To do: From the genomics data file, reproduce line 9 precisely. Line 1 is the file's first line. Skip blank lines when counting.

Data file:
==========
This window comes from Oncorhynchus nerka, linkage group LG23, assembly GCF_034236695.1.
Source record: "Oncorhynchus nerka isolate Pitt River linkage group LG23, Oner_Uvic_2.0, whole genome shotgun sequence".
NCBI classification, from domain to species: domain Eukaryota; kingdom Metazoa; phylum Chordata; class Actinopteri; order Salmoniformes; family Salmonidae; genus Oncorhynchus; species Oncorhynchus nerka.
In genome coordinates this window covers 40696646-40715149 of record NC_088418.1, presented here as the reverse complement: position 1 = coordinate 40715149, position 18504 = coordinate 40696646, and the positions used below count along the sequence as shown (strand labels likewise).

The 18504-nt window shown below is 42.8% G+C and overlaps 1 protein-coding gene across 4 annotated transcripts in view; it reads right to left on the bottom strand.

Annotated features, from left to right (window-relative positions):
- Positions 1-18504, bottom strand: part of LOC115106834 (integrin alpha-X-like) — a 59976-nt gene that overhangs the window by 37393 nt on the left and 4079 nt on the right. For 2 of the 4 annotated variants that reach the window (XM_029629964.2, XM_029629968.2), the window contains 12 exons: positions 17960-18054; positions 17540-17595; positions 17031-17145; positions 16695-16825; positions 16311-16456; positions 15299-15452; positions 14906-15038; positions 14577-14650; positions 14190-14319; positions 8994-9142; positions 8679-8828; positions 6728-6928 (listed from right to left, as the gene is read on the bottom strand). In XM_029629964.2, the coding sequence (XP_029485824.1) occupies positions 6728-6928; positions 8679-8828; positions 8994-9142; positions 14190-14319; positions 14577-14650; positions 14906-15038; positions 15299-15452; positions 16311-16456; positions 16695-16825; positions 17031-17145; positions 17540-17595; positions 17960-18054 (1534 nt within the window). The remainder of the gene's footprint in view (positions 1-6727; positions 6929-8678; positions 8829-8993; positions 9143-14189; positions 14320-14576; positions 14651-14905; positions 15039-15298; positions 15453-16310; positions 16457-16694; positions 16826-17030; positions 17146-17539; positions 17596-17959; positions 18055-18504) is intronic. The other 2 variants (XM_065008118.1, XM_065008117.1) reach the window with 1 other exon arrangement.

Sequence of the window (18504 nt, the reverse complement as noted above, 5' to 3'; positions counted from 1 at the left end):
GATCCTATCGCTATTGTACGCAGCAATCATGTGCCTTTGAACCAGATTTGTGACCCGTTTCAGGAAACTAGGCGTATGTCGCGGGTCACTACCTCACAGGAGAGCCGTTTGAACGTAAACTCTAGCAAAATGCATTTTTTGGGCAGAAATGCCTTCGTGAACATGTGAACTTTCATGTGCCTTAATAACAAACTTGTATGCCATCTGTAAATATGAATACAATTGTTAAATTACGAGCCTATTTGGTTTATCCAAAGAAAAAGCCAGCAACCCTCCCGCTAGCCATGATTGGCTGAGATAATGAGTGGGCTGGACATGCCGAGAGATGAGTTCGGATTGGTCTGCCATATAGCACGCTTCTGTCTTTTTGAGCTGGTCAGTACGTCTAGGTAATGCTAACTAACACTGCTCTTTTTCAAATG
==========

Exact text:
GATCCTATCGCTATTGTACGCAGCAATCATGTGCCTTTGAACCAGATTTGTGACCCGTTTCAGGAAACTAGGCGTATGTCGCGGGTCACTACCTCACAGGAGAGCCGTTTGAACGTAAACTCTAGCAAAATGCATTTTTTGGGCAGAAATGCCTTCGTGAACATGTGAACTTTCATGTGCCTTAATAACAAACTTGTATGCCATCTGTAAATATGAATACAATTGTTAAATTACGAGCCTATTTGGTTTATCCAAAGAAAAAGCCAGCAACCCTCCCGCTAGCCATGATTGGCTGAGATAATGAGTGGGCTGGACATGCCGAGAGATGAGTTCGGATTGGTCTGCCATATAGCACGCTTCTGTCTTTTTGAGCTGGTCAGTACGTCTAGGTAATGCTAACTAACACTGCTCTTTTTCAAATG